If we want students to have 24 x 7 access to reading materials, paper is still the best medium. However, paper versions, especially photocopies in black and white, cannot provide all the information that can be provided on the web. This page illustrates several ways I use the IT for enhanced communication with studentst.
Examples I have developed and collected
Virtual reprints is the term I use to describe online reproductions of primary literature. Photocopies of originals suffer from several disadvantages. These pages were produced prior to PubMed Central and free PDF reprints but the concept is the same. Obviously, professionally designed PDF files would be best.
1) Subtle details are lost in figure so students cannot evaluate data for themselves and therefore rely on authors' interpretations instead of developing their own. Example
2) Some colors do not photocopy at all and figures wind up at black boxes (in more ways than one). Example
3) I project figrues in class and label them on white boards so everyone can see the class discussion develop. Example
Much of biology occurs at the molecular level, which is too small for some students to comprehend. Since all molecules occupy space and have specific shapes, it is important for students to understand the shapes. One rule in biology is that form meets function. To understand function, students need to understand the structure.
Chime is a free web plugin that allows the user to view molecules interactively.
Compare ATP and cAMP
Examine the structure of dsDNA
View a protein with its ligands
Many text books have very good content, both in text and in graphics. However, some concepts are so difficult that students have a difficult time constructing mental models which put all the information into one integrated picture. To help students with difficult concepts, I have begun to create Molecular Movies which summarize well written text. These animations cannot replace the text but they help students who have read the material.
B cell Maturation
There are some methods that are easier to understand if students can see what is supposed to happen, rather than just reading about them. This is not unusual; imagine learning how to tie your shoes by only reading directions but never seeing anyone demonstrate how. For this reason, I have started to create tutorials for some methods. The idea is for students to look before they come to lab and/or for me to show them with the AV systems so we can all watch at the same time.
This example shows an interactive tutorial on the proper use of microscopes used in Introductory Biology (Bio111). It combines image maps and mpeg movies. Internet Explorer works best for the movies.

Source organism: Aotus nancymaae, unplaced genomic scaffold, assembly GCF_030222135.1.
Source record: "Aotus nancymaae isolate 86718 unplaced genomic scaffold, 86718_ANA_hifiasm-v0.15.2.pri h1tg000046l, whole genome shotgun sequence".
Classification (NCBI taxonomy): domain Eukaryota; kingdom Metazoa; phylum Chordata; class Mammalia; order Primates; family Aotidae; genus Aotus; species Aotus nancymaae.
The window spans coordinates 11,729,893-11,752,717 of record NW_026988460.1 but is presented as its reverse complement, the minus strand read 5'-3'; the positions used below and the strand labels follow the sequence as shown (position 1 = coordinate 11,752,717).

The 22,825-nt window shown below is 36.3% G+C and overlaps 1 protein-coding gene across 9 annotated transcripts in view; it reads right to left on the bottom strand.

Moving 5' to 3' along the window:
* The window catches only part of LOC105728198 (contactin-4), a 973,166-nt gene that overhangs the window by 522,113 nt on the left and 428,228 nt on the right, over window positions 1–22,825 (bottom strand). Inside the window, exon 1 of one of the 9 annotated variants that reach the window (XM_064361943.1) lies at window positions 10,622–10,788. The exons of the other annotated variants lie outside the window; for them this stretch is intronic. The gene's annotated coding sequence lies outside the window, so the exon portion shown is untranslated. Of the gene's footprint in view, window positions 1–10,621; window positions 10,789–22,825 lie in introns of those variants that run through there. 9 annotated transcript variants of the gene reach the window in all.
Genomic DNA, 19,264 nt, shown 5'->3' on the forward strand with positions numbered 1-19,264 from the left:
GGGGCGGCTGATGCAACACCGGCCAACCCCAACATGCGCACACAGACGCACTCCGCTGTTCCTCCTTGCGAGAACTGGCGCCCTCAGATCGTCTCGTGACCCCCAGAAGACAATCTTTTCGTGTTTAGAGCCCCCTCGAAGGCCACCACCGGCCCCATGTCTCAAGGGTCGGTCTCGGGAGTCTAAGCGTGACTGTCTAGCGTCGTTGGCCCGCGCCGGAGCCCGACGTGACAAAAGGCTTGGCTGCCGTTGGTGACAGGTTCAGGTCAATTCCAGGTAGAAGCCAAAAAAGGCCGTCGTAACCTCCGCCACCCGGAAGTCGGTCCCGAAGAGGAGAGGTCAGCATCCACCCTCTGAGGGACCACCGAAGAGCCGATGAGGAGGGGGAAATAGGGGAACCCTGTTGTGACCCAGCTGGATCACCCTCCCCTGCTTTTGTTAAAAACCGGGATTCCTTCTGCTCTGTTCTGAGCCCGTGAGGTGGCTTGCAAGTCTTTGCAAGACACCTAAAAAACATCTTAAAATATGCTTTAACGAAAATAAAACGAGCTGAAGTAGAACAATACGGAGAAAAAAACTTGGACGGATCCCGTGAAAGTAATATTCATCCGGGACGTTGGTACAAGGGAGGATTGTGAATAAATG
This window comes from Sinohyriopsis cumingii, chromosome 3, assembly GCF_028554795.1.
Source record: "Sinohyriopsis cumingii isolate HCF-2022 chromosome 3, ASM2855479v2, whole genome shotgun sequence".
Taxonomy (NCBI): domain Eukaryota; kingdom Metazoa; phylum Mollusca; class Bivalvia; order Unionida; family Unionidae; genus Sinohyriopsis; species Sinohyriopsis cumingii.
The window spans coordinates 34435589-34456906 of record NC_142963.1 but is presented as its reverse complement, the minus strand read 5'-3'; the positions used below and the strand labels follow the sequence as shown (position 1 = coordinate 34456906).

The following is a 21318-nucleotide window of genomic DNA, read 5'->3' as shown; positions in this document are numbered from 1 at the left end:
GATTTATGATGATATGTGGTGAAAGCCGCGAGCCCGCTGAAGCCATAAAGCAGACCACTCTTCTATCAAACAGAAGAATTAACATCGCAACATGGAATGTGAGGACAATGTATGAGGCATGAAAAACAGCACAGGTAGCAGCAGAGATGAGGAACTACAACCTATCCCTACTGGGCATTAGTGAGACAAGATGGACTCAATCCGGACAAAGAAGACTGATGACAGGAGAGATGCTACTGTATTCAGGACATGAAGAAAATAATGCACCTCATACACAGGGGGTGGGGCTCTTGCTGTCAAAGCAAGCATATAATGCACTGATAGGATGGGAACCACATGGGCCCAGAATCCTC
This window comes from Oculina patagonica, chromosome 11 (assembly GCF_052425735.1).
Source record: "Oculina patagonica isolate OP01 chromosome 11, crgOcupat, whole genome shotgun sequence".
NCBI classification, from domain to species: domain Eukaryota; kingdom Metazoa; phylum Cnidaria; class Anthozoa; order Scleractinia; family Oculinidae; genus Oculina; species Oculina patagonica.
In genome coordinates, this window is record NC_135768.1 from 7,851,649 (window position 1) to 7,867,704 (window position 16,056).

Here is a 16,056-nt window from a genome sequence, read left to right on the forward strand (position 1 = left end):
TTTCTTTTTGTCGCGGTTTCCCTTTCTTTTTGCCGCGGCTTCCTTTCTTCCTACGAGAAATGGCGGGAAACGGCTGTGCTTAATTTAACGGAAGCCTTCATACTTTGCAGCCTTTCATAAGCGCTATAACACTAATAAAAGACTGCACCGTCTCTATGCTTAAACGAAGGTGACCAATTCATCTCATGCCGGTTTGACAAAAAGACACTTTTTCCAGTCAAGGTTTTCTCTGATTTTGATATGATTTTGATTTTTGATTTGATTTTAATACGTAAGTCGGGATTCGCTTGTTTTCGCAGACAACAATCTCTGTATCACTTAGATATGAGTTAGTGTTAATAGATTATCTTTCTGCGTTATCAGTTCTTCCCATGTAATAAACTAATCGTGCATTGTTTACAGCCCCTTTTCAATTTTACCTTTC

Hyperlinked Human Histology
HHH is a collection of sites I created to let students link what they knew (cells and tissues) to what we were learning in immunology. This is a set of image maps and histology photomicrographs I created in conjunction with our histology instructor.
Over the course of several years, I have gotten permission
to mirror a number
of good but short movies on our web site. I did this because
I got tired of fixing broken links each year when others redesigned their
web pages. I know this has been helpful to me as well as other instructors.
When we got a new server and web master, the main page was moved and we
got quite a few emails asking for the new location.
With the advent of public databases and genomic/proteomic
methods, PUIs have access to the best data in the world. Therefore, we can
utilize this information in our courses and we can train students to search
and understand these databases. I have created
several online sets of questions that you can try out. Click on the "Thought
Questions" that are associated with selected databases.
I have converted all my course assessment, except tests, to web page assignments. Initially I did this to teach students how to make web pages (still a surprisingly valuable skill). I began this in 1997 and gradually became aware that the quality of their work was better than when I had them submit their work privately to me on paper. Peer pressure is not necessarily a bad thing. In addition, parents can view their children's work and this is a motivating factor that I enjoy. I find it easier to evaluate their work. I can click and follow their links to view any web resources, and can catch plagarism easier, and can copy and paste their content when I send their grades (by email link they must create). Finally, students have received complementary email from the "real world" which is a great morale booster.
Student Posters and Theses
Part of science is communication with a larger audience. Posters and talks are the normal ways to do this but some times students cannot attend real meetings or even if they do, you might want their work to be accessible after the meeting (how many posters can you keep?).
I have all my research students submit their work in html. Posters are eaisly converted to web pages, as are reseach papers and theses. This not only increases student pride, but adds to the lab's ongoing memory, attracks new students, alumni enjoy going back and looking, and is good PR for the College. Many of these links are available on my CV page or the student page.
Course Material Dissemination
Some people in my department say that I have never met an IT tool I haven't liked, but this is incorrect. I do not like PowerPoint for several reasons. The files are huge, when converted to html, they are low quality and different from the original presentation, and you cannot do what I like to do within PPT.
The only time I like PPT is when I make a poster. This allows me to build a file that our plotter printer can use to produce a roll-up poster that is easy to carry and post at the meeting. You can see one I made recently.
© Copyright 2002 Department of Biology, Davidson College,
Davidson, NC 28036
Send comments, questions, and suggestions to: firstname.lastname@example.org